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Saturday 19 August 2017
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2017 Toyota 4Runner TRD Off-Road Test Drive

2017 Toyota 4Runner TRD Off-Road Test Drive

Most Toyotas fade quietly into their leafy suburbs, gliding down well-ordered streets with a whisper, not a shout.

Oh sure, their gaping, hideously exaggerated grilles scare birds out of the trees and rattle some of us semi-senior citizens down to our soft soles.

Once you get past those misshapen maws, Toyotas tend to be as anonymous as a fleet vehicle – as are lots of Hondas and Nissans, as well.

Apparently, though, the designers of the 4Runner mid-size SUV failed to read Toyota’s e-mail on corporate styling.

In fact, they probably deleted it.

As one of the last true, truck-based mid-size SUVs, the 4Runner trundles down streets and dirt paths cloaked in square, old school lines. 

I came to view the red 2017 TRD Off-Road model I had recently as proudly, distinctively ugly – and I kind of liked it.


Just for the record, kids: Toyota has barely touched the 4Runner’s styling in years and let’s not remind them of that.

As a result, my high-riding, all-wheel-drive off-roader lacked any of the spindle-grille excesses that afflict so many “modern” Toyotas.

Instead, a simple blacked-out grille just looked purposeful, flanked by large, bulbous headlamps that sort of hung off the truck’s front.

Of course, the front end stuck out too far over the wheels and flowed pretty roughly into a flat hood with a fake ‘90s scoop, but hey, it bristled with personality.

I came to view the red 2017 TRD Off-Road model I had recently as proudly, distinctively ugly – and I kind of liked it.

Meanwhile, squared-off wheel wells complimented the 4Runner’s thick, mostly flat sides and were filled by 265/70 mudder-style tires on 17-inch alloy wheels.

Although the 4Runner’s long, boxy roof could have been lifted from an older Land Rover, the designers couldn’t quite hold the groove as they moved down the lift-gate.

Clumsy taillamps clung to the rear fenders like flashlights, but at least they kind of matched the headlamps.

Moreover, the 4Runner looked like some jut-jawed veteran of the dirt that could be rolled onto its side and pop up none the worse for wear.

The truck’s 270-horsepower 4-liter V-6 and five-speed automatic also felt like survivors – and are, from 2009.

Step hard on the accelerator and the engine would sort of bray coarsely, reaching deeply to push the 4,800-pound 4Runner to 60 mph in an acceptable 7.6 seconds, according to Car and Driver.

Although neither the engine nor the transmission made beautiful music, they got the job done and seemed pretty durable.


Built on a platform from the Tacoma pickup and late FJ Cruiser, the 4Runner moved like a four-wheel-drive truck, stepping stiffly over every dip and bump, but not with the jarring harshness of a Jeep Wrangler.

However, like the Wrangler, the 4Runner provides some payback for its bad road manners with some highly competent off-road capabilities and even includes a locking differential in the TRD model.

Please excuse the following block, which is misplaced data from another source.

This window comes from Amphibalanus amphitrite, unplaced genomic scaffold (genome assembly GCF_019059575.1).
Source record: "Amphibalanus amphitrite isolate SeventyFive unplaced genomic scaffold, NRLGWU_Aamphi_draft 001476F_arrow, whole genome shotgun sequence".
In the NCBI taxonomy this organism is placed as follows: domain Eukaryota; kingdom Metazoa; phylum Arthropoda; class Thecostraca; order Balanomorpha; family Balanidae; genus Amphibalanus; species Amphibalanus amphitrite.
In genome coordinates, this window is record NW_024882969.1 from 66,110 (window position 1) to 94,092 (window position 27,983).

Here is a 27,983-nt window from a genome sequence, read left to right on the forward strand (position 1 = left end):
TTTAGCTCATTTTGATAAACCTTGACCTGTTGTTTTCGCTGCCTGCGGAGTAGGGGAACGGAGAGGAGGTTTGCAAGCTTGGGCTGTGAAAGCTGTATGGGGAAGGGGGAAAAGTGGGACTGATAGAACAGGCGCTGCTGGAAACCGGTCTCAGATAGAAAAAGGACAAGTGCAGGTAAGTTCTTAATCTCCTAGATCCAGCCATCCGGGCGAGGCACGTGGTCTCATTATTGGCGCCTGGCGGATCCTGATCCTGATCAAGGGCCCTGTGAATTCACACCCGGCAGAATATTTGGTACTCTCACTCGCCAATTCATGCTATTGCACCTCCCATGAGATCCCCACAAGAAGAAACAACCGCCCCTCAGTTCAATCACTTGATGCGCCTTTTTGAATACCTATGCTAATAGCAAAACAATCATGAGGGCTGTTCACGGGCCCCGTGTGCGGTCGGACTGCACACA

In addition, it is one of the few mid-sized SUVs – most of which are now car-based crossovers – that can tow 5,000 pounds.

Actually, the 4Runner cruises kind of smoothly on interstate surfaces, though its range is somewhat limited. In town, it can scratch out a modest 17 miles per gallon and grab 20 on the highway.

It is one of the few mid-sized SUVs – most of which are now car-based crossovers – that can tow 5,000 pounds.

Though the steering felt thick and heavy, it fit the 4Runner’s truck-ish personality.

As you might expect from a truck, it leaned some and felt vaguely unsettled in moderate-speed corners, but, then, its strength is off-road ground clearance not cutting cones at a gymkhana.

Despite a $44,000 window-sticker, my 4Runner didn’t offer much luxury in its black interior – and I was fine with that. It seemed to suit the truck.

A flat-topped dashboard in textured material, for example, rolled down to a somewhat dated center-stack with a 6.1-inch display screen and big masculine knobs for the stereo and climate-control systems.

Even more old school, a separate lever to the left of the shifter protruded through the broad console for engaging four-wheel-drive – just like you would find in a ‘70s pickup.

Maybe to compensate for that, my 4Runner featured elegantly simple black seats with red stitching on their bolsters and good leg- and headroom in back.

In all honesty, I didn’t care much for it the first time I drove it, finding it as flinty and rough as my ex-wife in one of her dark moods.

As I continued to drive the 4Runner, I realized it could do things that no sissy car-based crossover can – like crawl over rocks with five people aboard or tow a fishing boat to the lake.

At one time, that’s what real SUVs were supposed to do.

2017 Toyota 4Runner TRD Off-Road
  • What I liked most: The 4Runner’s tough, no-nonsense capabilities.
  • What I would change: Replace the engine and transmission with the much more modern 3.5-liter V-6 and six-speed automatic from the Tacoma.
  • MSRP:  Base starting price $39,295. As equipped 43,932.
  • Fuel economy: Rated at 17 miles per gallon in town, 20 mpg on the highway and 18 overall.
  • Official Color: Barcelona Red.
  • Odometer reading when tested: 3,017 miles.
  • Weight: 4,757 pounds.
  • Length-width-height: 190.7 inches long/75.8 inches wide/72 inches tall.
  • Fuel-tank capacity: 23 gallons
  • Towing capacity: 5,000 pounds
  • 2017 Toyota 4Runner in a few words: A strong, old school mid-size SUV.
  • Warranty: Three-year, 36,000-mile overall and five-year, 60,000-mile powertrain.
  • Final assembly location: Tahara, Aichi, Japan.
  • Manufacturer’s website: Toyota

Photo Credit: Toyota